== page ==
I have already mentioned the importance of welfare checks on your staff earlier, but the other reason that team communications is important is for the mental welfare of your staff. Remote working presents different challenges for everyone. But being isolated from work colleagues can have negative effects on the mental health of staff. Even if that staff member requests to work remotely, their mental wellbeing can be grossly improved if they still feel part of the team. This is why effective team communications are key in maintaining productivity and employee wellbeing.
Give them the tools to succeed
A decent investment in technology is needed for a successful remote working situation. First and foremost, the employee must be able to do their work from home. It is no good if you are an accountant that has an accounting system that can only be used when you access a server and have a file in your hand. Furthermore, it is no good have remote server access and a basic 10MB business internet plan. The more staff that require access, the more bandwidth you need to have etc. This is where your IT provider should be able to assist with the right operating environment.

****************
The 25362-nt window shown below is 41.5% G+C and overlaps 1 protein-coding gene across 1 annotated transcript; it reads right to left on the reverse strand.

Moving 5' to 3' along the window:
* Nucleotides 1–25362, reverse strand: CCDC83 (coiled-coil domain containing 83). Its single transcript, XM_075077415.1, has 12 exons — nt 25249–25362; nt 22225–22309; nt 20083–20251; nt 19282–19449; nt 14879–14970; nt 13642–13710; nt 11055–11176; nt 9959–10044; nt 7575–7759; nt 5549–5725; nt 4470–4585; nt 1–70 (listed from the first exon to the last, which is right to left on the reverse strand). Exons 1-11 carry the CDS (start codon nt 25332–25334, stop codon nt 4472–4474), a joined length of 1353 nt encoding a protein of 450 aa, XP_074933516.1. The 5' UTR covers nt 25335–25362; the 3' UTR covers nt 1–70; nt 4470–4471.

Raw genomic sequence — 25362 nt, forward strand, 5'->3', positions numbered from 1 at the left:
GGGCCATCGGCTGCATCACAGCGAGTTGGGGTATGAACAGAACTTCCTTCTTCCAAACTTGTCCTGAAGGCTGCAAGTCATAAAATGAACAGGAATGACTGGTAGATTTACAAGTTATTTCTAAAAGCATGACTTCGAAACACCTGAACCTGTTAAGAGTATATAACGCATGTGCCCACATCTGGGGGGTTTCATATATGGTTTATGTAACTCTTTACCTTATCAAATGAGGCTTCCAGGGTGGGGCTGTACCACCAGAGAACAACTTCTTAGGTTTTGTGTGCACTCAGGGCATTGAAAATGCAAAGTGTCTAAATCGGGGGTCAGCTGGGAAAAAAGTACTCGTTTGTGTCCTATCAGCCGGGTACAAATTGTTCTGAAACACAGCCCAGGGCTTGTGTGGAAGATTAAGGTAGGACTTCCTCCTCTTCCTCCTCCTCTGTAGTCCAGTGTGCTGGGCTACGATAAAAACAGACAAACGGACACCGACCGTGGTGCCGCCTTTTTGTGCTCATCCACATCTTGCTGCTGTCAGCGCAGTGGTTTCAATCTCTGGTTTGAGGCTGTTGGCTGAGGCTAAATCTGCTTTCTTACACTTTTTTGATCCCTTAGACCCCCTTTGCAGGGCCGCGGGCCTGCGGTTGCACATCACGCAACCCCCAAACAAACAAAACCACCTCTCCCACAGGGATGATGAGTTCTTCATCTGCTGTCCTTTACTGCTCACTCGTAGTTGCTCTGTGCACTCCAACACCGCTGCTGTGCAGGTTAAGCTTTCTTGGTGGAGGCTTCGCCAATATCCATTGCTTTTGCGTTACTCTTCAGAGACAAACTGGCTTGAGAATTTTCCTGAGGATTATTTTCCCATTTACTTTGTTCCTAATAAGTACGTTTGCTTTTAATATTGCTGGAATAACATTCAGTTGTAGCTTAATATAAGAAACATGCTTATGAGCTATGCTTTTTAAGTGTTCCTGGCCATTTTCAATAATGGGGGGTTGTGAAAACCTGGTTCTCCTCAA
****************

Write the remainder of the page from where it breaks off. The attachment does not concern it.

Your business operational processes need to be robust enough to be mobile. If they rely on a portion of the job to be conducted in the office, then they will need a review and overhaul. But once you have your processes tested, they need to be easily accessible. Gone are the days of the printed Standard Operating Procedures – in are the days of organisational intranets and Sharepoints.
It is no coincidence that I have harped on about supporting your staff throughout this article. Even today, there is still such a negative feeling that employers have toward remote working, which is so unfounded. The role of you as a leader in managing remote teams is through support, to ensure they have the right resources and opportunities to be successful. From providing them the psychological safety of open communications; conducting welfare checks; maintaining and improving workplace culture; to embracing innovation and new ways of working, there are many different ways that leaders can support their staff during remote working. If you are still unsure how, check out our range of leadership courses available.